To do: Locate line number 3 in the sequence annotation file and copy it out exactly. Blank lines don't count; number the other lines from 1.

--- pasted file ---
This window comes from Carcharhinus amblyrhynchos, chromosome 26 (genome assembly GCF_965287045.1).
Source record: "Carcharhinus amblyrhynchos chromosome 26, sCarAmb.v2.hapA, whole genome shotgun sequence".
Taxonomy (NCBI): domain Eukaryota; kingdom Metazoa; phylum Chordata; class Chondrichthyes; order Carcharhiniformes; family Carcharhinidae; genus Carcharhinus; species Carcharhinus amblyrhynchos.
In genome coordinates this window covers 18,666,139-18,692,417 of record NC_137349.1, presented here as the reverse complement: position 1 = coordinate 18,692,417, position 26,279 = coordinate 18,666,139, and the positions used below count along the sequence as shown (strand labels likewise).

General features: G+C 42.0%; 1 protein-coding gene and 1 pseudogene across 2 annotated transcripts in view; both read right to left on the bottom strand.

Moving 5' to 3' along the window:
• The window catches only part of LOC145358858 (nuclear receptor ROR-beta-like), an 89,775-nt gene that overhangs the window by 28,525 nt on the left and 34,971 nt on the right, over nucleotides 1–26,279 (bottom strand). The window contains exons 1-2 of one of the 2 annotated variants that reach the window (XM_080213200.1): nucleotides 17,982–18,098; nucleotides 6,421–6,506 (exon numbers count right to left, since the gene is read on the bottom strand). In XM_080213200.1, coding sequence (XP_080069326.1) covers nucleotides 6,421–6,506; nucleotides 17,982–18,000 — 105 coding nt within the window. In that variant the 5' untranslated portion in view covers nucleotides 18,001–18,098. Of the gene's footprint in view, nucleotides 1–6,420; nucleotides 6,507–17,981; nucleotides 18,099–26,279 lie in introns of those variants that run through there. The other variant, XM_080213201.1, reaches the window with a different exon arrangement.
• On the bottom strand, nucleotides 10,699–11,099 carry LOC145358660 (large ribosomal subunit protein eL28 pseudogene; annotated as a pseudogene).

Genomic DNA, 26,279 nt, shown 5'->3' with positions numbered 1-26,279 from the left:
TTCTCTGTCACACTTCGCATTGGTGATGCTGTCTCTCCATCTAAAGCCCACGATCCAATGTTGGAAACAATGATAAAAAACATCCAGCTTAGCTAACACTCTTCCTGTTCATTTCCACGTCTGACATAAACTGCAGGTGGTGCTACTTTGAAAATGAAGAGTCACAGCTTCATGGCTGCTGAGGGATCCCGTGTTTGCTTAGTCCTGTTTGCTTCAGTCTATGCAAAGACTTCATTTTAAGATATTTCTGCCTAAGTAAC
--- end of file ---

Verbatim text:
Taxonomy (NCBI): domain Eukaryota; kingdom Metazoa; phylum Chordata; class Chondrichthyes; order Carcharhiniformes; family Carcharhinidae; genus Carcharhinus; species Carcharhinus amblyrhynchos.